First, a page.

NICE Recommends Cancer Drugs Enzalutamide and Ipilimumab

The latest National Institute of Health and Care Excellence recommendations hail new drug options for prostate cancer and skin cancer

medwireNews: The National Institute of Health and Care Excellence (NICE) has issued guidance recommending the use of enzalutamide for metastatic hormone-relapsed prostate cancer and ipilimumab for untreated advanced melanoma.

The key clinical evidence leading to the approval of enzalutamide, an oral androgen receptor signalling inhibitor that reduces the proliferation of prostate cancer cells, arose from the AFFIRM trial. The participants received one or two courses of cytotoxic chemotherapy, at least one of which comprised docetaxel. The patients were then randomly assigned to receive enzalutamide (160 mg orally once a day) or placebo. Both groups also received best supportive care.

After a median follow-up of 15 months, 43% of 800 patients receiving enzalutamide had died, compared with 58% of 399 patients assigned to placebo. Median survival was extended by 4.5 months with enzalutamide, with the risk of death reduced by 38%. The drug was associated with fewer adverse events, although it did increase the risk of seizures compared with placebo.

Enzalutamide was also compared indirectly with abiraterone, but there was no significant difference in survival between the two treatment regimens.

The NICE guidance therefore recommends the use of enzalutamide for patients with metastatic prostate cancer that has relapsed following docetaxel-containing chemotherapy but not in those who have previously been treated with abiraterone. The recommended dose is 160 mg/day until disease progression.

The clinical evidence for ipilimumab, which blocks cytotoxic T-lymphocyte antigen 4 activity resulting in augmentation and prolongation of the T-cell immune response, came primarily from four randomised controlled trials (CA184-024, MDX010-08, BREAK-3 and BRIM-3).

In CA184-024, the median overall survival gain with ipilimumab (10 mg/kg) when taken with dacarbazine (850 mg/m2) was 2.1 months (hazard ratio [HR]=0.72), compared with dacarbazine alone, and in MDX010-08, at respective doses of 3 mg/kg and 1000 mg/m2, it was 2.9 months (HR=0.75).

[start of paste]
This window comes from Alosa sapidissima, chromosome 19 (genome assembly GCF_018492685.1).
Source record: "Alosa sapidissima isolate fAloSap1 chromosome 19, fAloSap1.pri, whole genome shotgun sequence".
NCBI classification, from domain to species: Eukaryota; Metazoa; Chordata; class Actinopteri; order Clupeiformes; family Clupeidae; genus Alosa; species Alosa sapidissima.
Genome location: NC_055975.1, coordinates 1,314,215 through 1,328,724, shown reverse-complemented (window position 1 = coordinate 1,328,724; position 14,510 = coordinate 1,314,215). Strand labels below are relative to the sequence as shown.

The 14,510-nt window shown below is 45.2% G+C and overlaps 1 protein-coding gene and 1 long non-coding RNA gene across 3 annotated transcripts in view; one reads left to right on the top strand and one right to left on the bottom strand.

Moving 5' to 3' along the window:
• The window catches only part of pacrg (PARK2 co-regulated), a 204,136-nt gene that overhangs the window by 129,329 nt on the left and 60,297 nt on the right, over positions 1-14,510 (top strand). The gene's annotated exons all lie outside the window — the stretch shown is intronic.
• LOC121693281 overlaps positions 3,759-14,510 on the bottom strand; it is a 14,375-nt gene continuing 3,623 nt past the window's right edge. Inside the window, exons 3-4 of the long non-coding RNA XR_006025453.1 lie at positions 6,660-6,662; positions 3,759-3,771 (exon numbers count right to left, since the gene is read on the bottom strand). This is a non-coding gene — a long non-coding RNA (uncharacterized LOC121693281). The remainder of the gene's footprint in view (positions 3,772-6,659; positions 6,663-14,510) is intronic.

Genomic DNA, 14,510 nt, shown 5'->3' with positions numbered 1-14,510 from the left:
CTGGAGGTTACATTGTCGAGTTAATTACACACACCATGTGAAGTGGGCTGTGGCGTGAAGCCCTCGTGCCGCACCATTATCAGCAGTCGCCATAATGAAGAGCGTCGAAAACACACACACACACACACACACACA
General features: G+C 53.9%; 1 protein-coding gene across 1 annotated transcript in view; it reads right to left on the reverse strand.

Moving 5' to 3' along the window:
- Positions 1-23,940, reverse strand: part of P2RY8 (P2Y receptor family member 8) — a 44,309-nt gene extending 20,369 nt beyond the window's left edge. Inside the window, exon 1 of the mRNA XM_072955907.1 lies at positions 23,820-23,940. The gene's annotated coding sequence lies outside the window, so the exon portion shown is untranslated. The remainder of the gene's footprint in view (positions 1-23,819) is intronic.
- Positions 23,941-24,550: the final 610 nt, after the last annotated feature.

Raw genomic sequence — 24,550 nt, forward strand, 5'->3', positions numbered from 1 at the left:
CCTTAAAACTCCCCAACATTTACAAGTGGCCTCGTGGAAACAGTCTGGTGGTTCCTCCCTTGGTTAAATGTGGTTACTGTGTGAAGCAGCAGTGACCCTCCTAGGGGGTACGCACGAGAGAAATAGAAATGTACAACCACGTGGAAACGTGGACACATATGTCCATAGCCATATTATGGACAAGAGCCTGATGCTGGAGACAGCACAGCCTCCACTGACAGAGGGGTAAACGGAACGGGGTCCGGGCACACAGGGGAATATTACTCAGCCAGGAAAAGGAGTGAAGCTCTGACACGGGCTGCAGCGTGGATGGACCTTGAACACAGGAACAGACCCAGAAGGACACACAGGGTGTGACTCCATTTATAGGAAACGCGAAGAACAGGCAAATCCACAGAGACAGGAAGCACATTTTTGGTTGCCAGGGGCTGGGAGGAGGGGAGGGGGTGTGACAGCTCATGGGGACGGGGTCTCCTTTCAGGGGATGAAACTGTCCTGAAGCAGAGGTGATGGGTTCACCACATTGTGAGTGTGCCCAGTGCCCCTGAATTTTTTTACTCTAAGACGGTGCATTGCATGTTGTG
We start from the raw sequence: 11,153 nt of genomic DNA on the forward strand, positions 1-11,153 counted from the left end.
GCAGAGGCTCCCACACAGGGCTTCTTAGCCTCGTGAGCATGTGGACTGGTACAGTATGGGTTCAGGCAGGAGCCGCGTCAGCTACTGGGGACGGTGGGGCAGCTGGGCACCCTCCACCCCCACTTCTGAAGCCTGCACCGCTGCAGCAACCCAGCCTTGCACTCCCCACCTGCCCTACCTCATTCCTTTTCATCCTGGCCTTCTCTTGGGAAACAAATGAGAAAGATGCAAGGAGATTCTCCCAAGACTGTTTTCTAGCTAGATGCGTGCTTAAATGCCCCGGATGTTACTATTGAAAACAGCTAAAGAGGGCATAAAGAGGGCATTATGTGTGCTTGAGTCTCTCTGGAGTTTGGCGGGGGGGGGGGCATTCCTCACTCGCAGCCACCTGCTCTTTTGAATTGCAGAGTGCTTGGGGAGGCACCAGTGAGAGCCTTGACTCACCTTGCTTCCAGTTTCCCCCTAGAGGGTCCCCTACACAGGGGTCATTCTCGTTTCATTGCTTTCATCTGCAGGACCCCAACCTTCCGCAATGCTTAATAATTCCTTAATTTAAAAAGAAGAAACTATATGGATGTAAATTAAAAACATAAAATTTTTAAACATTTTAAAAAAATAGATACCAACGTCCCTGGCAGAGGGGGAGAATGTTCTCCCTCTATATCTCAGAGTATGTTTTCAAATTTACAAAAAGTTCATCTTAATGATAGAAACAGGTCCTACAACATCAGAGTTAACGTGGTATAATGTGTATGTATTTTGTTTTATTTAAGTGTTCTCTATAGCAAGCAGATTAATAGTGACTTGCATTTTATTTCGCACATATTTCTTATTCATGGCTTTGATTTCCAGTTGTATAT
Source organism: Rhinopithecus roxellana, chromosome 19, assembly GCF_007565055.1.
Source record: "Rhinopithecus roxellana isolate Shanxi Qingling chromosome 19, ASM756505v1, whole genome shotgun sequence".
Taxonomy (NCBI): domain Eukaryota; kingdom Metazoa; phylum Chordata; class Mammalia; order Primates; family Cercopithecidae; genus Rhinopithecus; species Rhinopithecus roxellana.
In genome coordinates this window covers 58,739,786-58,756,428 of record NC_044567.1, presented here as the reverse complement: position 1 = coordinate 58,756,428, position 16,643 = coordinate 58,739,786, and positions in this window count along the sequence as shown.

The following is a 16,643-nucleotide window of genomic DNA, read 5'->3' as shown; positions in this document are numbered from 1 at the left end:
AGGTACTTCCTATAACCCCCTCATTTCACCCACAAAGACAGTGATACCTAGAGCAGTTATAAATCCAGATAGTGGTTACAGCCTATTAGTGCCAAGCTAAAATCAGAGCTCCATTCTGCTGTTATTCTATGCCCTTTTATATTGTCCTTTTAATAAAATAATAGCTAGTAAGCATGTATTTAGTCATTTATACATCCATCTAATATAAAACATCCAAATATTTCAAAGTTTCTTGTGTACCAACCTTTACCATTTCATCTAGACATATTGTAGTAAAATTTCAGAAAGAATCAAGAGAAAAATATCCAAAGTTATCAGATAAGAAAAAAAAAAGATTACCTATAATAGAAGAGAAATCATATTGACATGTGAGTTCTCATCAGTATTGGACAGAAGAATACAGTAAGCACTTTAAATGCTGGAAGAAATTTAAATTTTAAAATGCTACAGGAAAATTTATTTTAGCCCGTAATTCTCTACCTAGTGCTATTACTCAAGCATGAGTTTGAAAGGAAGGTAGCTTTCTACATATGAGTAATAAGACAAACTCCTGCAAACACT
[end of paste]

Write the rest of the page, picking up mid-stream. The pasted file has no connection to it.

The BRIM-3 and BREAK-3 trials were presented as indirect comparisons of ipilimumab with the B-Raf inhibitors vemurafenib and dabrafenib.

Ipilimumab plus dacarbazine significantly reduced the risk of death by 28%, compared with dacarbazine alone, but there was no significant difference in survival when ipilimumab plus dacarbazine was compared with vemurafenib or dabrafenib.

The recommended dose of ipilimumab for patients with previously untreated unresectable or metastatic melanoma is 3 mg/kg of body weight administered intravenously over a 90-minute period every 3 weeks for a total of four doses.

The use of both drugs within the National Health Service will be offered under patient access schemes, for which confidential discounts to the list price will be pre-agreed between the manufacturer and the Department of Health in England.

The cost of enzalutamide per quality adjusted life year gained would remain below 30,000 GBP. For ipilimumab it would be 47,900 GBP compared with dacarbazine and 28,600 GBP compared with vemurafenib.

Both drugs have already received US Food and Drug Administration approval; in 2012 for enzalutamide and 2011 for ipilimumab.

References

NICE Guidance: Enzalutamide for metastatic hormone‑relapsed prostate cancer previously treated with a docetaxel‑containing regimen. Page visited last time 28 July 2014.

NICE Guidance: Ipilimumab for previously untreated advanced (unresectable or metastatic) melanoma. Page visited last time 28 July 2014.

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